In Western history during the majority of the 19th century the West experienced a historical phenomena known as the Industrial Revolution. The Industrial Revolution brought a surge of change and development in western society, with more technological advancements than ever before. Because the Industrial Revolution was such an important and changing period in history the standard of living was affected. How was the standard of living affected by the industrial revolution?

The standard of living during the industrial revolution was affected greatly in the positive direction. The industrial revolution brought forth more opportunities for workers. Instead of having to work as a farmer or a tradesman of some form now lower class workers were able to choose different options for jobs. Income rates increased greatly during the Industrial Revolution especially for the lower class which of course affected the standard of living for the good. Thus, in short the standard of living in the west was affected very much in the positive direction by the industrial revolution.

How Were Adoption and Inheritance Related in Paul’s Thought?

Paul was a very influential follower of Christ whose story is still read and told today. Paul before he became a follower of Christ was actually a murderer who made a living off of killing Christians. His story is a very important example that no matter what you have done, if you accept God into your heart you will be forgiven of your sin or the wrongs you have done in the past. Two important words that Paul addressed were the words: Adoption and Inheritance. How were the terms of Adoption and Inheritance related in Paul’s thought?

Adoption in this context refers to letting Jesus enter your heart, or in other words your heart is “adopted.” This phenomena can happen no matter what you have done in the past, at any time. Paul’s story is a very great example of this; even though he did horrible and very wrong things in the past God was still willing to “adopt,” his heart. Inheritance on the other hand refers to after your heart is “adopted,” by Christ, you will receive or inherit his promise, which is that your soul will live on after your physical death in Heaven. Adoption and Inheritance more or less in this context work together. 

In Paul’s thought, how were adoption and inheritance related? Above I noted that adoption and inheritance in this context work together: adoption after all is when you accept Jesus into your heart, and inheritance is the promise that your soul will live on after your physical death in Heaven, after you have accepted Him into your heart. I believe that adoption and inheritance are very accurate terms to describe Paul’s story. His story was about how no matter what wrong things you have done in your past you can still be saved.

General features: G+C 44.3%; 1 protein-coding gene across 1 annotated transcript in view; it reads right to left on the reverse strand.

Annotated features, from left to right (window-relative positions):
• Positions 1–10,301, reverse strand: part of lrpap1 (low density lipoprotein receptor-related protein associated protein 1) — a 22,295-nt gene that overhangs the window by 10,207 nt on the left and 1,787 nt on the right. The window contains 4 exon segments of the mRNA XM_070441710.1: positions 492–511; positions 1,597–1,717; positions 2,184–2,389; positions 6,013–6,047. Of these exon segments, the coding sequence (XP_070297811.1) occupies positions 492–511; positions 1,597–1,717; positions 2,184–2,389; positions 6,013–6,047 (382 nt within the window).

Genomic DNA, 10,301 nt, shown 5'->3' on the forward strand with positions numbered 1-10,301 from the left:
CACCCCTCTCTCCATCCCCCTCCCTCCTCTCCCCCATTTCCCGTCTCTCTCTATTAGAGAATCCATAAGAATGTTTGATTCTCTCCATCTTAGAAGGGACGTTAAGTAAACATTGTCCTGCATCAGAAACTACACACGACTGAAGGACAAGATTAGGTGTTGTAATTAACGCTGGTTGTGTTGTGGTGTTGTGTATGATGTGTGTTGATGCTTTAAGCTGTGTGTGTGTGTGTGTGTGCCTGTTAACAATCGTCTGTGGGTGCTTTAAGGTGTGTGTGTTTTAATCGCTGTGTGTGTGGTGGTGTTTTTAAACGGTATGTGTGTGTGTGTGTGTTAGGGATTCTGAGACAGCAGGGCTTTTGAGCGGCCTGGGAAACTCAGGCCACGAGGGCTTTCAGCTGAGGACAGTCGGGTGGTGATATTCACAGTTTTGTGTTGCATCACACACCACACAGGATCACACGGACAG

To conclude, adoption and inheritance are closely related in Paul’s thought. Afterall adoption is when you accept Jesus into your heart, and your heart is adopted by Him, and inheritance is the promise that your soul will live on after your physical death.

What are Some of the Major Arguments Advanced by the Public School of Economics?

The main view of the public school of economics is: individuals are self interested: they remain self interested when they enter government. This is very unlike the more “romantic,” or “idealistic,” view being that people in government are committed to public good, or are “public servants.” With the main view of the public school of economics in mind, what are some of the major arguments advanced by the public school of economics? 

One of the major arguments advanced by the public school of economics is that in the free market, one can receive a benefit or face the consequences in an exchange. This is unlike politics because officials do not face any form of feedback or consequence in the form of voting. Another important argument is on the topic of voting. When a person votes for a politician they do not vote for that politician because they agree with him/her fully. Most likely that person disagrees with many of the beliefs or points that the politician believes; which means that the only reason why that person is voting for this person in the first place is because the politician shares a similar belief in a large or important issue, that the voter feels strongly about. 

To conclude, these are some of the major arguments advanced by the public school of economics.